Hannah Saad | @hannah_saad21
Students can’t walk more than a few paces on campus without seeing a Bama Dining location, whether it’s a Starbucks, Chick-fil-A or dining hall. But despite the wide array of fast-food chains littered around campus, a wave of concern has begun to stir from a historically overlooked group of students – those who have to base their daily lives around dietary restrictions.
Few restaurants at The University of Alabama offer the same wide array of options and alternatives for those with food allergies, religious observations or gluten-free and dairy-free needs to be met. From calls asking the University to improve the overall quality of their food, to those asking for more vegan and vegetarian options, it is clear that there is a sizable population of students on campus who feel as though their needs are not being met.
Samuel Watson, a junior majoring in computer science, expressed his thoughts on the dining limitations that he faces as a student with religious observations to consider, as well as his own personal fitness goals.
“My [dietary restrictions] started a few years ago when I first started following Hinduism… I don’t eat red-meat, and I began following a low-sodium diet after realizing how much sodium was in the foods I was eating,” Watson said. “I rarely eat on campus nowadays… Whenever I do get the chance, I find it extremely difficult to find foods I feel comfortable eating, especially in the dining halls. There have been efforts to improve the options in Lakeside and Fresh Foods, but still I find it difficult whenever I visit these locations.”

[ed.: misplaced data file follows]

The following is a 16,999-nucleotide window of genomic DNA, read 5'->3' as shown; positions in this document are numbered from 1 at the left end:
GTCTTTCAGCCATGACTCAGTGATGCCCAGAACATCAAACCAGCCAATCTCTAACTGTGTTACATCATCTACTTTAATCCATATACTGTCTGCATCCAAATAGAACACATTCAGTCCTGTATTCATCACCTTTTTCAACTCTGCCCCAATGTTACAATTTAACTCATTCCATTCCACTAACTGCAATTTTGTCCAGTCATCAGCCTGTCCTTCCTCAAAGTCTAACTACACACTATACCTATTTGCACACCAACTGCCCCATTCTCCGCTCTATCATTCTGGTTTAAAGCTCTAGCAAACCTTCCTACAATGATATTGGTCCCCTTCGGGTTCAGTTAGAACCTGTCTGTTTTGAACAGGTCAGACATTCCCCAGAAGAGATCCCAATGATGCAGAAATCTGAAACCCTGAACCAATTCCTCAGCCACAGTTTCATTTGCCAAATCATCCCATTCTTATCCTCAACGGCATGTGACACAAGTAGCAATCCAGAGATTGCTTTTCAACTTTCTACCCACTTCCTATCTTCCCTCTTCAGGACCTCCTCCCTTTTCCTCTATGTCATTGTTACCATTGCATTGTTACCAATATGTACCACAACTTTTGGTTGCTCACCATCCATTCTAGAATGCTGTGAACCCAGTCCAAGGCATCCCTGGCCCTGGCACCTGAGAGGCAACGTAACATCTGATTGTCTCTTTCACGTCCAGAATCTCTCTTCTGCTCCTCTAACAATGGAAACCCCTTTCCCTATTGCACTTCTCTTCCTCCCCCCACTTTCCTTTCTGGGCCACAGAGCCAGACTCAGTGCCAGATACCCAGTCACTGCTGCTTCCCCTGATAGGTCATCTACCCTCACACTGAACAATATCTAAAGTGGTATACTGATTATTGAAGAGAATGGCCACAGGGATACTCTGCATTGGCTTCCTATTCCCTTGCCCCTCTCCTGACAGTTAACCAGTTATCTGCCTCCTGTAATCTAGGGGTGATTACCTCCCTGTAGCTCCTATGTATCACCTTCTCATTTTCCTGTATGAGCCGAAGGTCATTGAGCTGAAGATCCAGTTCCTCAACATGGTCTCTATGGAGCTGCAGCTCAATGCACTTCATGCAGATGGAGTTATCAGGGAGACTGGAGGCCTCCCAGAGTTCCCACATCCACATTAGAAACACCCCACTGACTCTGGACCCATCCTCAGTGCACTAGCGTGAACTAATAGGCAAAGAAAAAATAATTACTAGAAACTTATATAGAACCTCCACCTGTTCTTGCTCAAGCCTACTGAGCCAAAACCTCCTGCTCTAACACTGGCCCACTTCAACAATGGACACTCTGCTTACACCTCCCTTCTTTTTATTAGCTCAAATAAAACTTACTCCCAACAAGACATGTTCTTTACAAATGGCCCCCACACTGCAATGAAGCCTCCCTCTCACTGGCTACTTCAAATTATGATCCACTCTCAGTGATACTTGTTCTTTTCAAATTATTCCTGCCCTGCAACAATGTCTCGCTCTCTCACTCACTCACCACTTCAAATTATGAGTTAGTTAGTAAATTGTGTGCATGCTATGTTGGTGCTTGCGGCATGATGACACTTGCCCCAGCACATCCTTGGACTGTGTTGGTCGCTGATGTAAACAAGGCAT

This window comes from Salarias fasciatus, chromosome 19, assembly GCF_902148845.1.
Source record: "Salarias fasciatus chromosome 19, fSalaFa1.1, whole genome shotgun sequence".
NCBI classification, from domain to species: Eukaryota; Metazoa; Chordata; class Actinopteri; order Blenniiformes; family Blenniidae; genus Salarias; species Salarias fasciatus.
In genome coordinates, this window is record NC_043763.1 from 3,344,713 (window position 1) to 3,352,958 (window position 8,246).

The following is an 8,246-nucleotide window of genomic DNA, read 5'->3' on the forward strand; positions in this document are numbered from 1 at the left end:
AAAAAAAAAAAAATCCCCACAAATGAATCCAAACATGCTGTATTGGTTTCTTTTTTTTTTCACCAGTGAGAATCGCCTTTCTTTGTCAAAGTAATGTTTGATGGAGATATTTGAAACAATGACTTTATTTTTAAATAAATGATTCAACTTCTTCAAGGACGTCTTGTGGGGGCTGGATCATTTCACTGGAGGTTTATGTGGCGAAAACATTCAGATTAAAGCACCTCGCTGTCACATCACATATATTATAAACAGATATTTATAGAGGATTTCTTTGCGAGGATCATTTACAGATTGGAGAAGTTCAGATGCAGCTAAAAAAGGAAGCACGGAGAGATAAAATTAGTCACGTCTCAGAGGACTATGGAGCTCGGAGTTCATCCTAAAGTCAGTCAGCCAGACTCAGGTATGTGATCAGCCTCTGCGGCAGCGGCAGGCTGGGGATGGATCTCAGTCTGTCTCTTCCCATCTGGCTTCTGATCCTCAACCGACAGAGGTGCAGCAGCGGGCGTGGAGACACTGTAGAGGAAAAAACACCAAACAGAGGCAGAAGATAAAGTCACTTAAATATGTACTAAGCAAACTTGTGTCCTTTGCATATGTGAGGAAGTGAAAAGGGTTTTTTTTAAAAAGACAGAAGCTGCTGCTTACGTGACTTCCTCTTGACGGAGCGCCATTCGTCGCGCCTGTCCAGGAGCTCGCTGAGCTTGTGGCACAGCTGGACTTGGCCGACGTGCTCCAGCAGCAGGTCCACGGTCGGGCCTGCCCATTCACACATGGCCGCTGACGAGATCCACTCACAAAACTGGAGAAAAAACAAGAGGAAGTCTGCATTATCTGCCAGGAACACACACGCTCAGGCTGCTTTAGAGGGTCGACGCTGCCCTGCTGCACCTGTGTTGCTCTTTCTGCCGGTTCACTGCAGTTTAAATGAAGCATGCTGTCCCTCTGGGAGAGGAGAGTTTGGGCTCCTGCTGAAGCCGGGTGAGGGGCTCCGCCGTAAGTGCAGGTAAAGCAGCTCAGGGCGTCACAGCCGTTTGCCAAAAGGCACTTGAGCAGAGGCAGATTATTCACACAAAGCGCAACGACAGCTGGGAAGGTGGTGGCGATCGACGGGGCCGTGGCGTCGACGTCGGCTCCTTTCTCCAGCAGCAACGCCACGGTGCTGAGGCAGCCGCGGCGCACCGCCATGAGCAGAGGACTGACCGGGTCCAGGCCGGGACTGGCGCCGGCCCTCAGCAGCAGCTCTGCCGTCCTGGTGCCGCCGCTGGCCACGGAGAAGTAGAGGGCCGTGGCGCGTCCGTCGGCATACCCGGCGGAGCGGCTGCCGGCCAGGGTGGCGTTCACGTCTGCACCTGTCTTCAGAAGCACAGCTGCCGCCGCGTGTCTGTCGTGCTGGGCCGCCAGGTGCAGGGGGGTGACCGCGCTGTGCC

Despite Watson’s wishes to see the school do more to accommodate student’s dietary needs, especially as they relate to religious observations, he understands that not everyone has the same dietary restrictions as he does.
After all, with tens of thousands of students to consider, it’s difficult to accommodate everyone all the time—but Watson feels like the overall quality and variety of food should improve, especially in the dining halls.
“So much of the food is processed, fried and full of sodium. I also feel like most of the food has an unusually high amount of preservatives,” Watson said. “There have been numerous instances where I have brought dining hall food home to my apartment, left it in the fridge for several weeks, and still the food is edible and visibly unchanged. Meat, dairy and eggs should not stay fresh for that long if they are fresh.”
Grace Dorsey, a junior majoring in biology, expressed similar dissatisfaction with her scarce options in the dining halls.
She said as a student with a vegan and gluten-free diet to consider, she often had to get creative with finding suitable foods. Still, she appreciated the small efforts already being made to accommodate more students.
“I definitely have to hodgepodge a few sides together to get a full meal, [but] they have improved significantly since last semester,” Dorsey said. “I appreciate the availability of soy milk, almond milk and the impossible burger as vegan alternatives.”
Despite the growing variety of food, especially at places like Fresh Foods, Grace said that there was still more that could be done.
“I believe they would benefit from being more creative with tofu and beans. These are great protein sources and can be used for such a wide variety of dishes,” she said. “Having them on the salad bar is a good start, students would be more inclined to try them if they were incorporated into a stir-fry, soup, grain bowl or tacos.”